3. Chow PKH, Gandhi M, Tan SB, Khin MW, Khasbazar A, Ong J, et al.
    J. Clin. Oncol., 2018 Jul 01;36(19):1913-1921.
    PMID: 29498924 DOI: 10.1200/JCO.2017.76.0892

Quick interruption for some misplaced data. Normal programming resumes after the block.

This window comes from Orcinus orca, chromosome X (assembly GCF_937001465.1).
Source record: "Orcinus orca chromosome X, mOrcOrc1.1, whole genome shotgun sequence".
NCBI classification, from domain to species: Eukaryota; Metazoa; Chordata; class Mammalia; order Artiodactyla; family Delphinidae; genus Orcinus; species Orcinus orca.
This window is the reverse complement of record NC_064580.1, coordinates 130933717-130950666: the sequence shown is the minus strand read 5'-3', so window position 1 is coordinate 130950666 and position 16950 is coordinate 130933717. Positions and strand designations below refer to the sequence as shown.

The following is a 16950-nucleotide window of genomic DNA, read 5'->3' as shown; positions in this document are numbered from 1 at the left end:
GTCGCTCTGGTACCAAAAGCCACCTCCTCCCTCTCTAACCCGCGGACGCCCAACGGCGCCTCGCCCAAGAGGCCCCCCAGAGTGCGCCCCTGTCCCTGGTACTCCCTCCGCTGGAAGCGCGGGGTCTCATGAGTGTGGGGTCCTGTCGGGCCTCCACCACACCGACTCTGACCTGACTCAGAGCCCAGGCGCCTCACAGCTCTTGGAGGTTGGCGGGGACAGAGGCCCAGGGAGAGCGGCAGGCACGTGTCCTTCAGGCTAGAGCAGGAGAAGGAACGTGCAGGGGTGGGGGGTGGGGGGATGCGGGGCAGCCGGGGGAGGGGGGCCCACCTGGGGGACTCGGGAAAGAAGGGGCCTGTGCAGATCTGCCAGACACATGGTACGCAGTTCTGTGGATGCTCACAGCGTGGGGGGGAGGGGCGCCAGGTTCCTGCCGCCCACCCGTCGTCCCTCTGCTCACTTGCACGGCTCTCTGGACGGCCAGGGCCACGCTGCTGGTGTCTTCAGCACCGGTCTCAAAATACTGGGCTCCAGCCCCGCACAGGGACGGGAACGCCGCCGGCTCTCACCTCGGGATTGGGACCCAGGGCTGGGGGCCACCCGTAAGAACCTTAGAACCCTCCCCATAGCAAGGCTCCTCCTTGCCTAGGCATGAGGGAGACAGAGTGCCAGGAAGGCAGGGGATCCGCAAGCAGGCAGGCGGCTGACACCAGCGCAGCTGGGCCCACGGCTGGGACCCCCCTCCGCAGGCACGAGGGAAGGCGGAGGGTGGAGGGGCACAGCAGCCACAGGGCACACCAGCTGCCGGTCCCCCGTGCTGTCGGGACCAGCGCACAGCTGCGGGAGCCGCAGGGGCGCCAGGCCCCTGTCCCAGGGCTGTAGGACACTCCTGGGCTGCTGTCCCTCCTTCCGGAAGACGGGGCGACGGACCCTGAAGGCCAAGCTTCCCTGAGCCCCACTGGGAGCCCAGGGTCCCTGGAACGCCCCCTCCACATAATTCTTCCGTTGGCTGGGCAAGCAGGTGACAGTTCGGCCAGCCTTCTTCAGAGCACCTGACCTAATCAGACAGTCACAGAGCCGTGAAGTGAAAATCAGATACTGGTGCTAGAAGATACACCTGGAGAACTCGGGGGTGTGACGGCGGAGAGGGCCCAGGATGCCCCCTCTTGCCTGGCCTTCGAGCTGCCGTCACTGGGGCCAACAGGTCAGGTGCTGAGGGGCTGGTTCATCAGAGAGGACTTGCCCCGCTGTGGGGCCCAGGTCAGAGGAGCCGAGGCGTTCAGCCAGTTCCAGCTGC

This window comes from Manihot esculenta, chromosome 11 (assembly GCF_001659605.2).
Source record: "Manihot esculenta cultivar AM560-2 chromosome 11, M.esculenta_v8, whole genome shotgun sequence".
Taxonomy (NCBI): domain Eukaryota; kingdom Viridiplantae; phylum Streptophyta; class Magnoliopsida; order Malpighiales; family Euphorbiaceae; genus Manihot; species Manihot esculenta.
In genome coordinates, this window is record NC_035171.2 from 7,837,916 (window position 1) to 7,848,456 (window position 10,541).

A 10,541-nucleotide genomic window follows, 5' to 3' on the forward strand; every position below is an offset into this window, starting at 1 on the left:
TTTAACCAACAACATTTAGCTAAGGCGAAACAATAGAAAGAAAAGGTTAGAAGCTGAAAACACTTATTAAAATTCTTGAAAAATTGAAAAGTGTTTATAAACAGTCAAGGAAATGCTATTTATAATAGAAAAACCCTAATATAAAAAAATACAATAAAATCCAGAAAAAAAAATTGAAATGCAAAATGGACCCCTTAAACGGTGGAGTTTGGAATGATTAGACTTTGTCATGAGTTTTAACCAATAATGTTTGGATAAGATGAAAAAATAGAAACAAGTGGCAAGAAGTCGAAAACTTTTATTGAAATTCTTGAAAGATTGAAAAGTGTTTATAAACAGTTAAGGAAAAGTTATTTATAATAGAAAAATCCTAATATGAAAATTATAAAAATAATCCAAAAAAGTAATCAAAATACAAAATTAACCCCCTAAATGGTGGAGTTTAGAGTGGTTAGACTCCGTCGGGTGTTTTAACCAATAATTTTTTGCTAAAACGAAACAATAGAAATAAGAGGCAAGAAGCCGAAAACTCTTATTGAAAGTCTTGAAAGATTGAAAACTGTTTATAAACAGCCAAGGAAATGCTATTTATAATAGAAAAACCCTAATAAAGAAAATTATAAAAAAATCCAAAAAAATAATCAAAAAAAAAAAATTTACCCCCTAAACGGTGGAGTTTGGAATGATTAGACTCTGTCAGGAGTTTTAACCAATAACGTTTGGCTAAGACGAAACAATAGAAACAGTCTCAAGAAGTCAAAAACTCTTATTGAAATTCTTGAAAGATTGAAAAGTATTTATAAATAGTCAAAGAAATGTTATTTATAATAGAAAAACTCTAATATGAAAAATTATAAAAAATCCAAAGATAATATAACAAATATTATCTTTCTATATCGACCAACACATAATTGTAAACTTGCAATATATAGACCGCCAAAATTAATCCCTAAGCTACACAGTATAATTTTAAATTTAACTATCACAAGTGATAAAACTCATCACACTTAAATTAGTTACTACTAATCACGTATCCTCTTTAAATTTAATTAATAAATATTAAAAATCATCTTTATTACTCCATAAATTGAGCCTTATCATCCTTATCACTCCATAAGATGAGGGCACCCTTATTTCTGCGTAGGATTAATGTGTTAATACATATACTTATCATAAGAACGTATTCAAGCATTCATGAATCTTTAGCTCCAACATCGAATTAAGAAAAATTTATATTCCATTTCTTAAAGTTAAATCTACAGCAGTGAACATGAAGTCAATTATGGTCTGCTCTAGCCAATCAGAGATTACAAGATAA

Purpose Selective internal radiation therapy or radioembolization (RE) shows efficacy in unresectable hepatocellular carcinoma (HCC) limited to the liver. This study compared the safety and efficacy of RE and sorafenib in patients with locally advanced HCC. Patients and Methods SIRveNIB (selective internal radiation therapy v sorafenib), an open-label, investigator-initiated, phase III trial, compared yttrium-90 (90Y) resin microspheres RE with sorafenib 800 mg/d in patients with locally advanced HCC in a two-tailed study designed for superiority/detriment. Patients were randomly assigned 1:1 and stratified by center and presence of portal vein thrombosis. Primary end point was overall survival (OS). Efficacy analyses were performed in the intention-to-treat population and safety analyses in the treated population. Results A total of 360 patients were randomly assigned (RE, 182; sorafenib, 178) from 11 countries in the Asia-Pacific region. In the RE and sorafenib groups, 28.6% and 9.0%, respectively, failed to receive assigned therapy without significant cross-over to either group. Median OS was 8.8 and 10.0 months with RE and sorafenib, respectively (hazard ratio, 1.1; 95% CI, 0.9 to 1.4; P = .36). A total of 1,468 treatment-emergent adverse events (AEs) were reported (RE, 437; sorafenib, 1,031). Significantly fewer patients in the RE than sorafenib group had grade ≥ 3 AEs (36 of 130 [27.7%]) v 82 of 162 [50.6%]; P < .001). The most common grade ≥ 3 AEs were ascites (five of 130 [3.8%] v four of 162 [2.5%] patients), abdominal pain (three [2.3%] v two [1.2%] patients), anemia (zero v four [2.5%] patients), and radiation hepatitis (two [1.5%] v zero [0%] patients). Fewer patients in the RE group (27 of 130 [20.8%]) than in the sorafenib group (57 of 162 [35.2%]) had serious AEs. Conclusion In patients with locally advanced HCC, OS did not differ significantly between RE and sorafenib. The improved toxicity profile of RE may inform treatment choice in selected patients.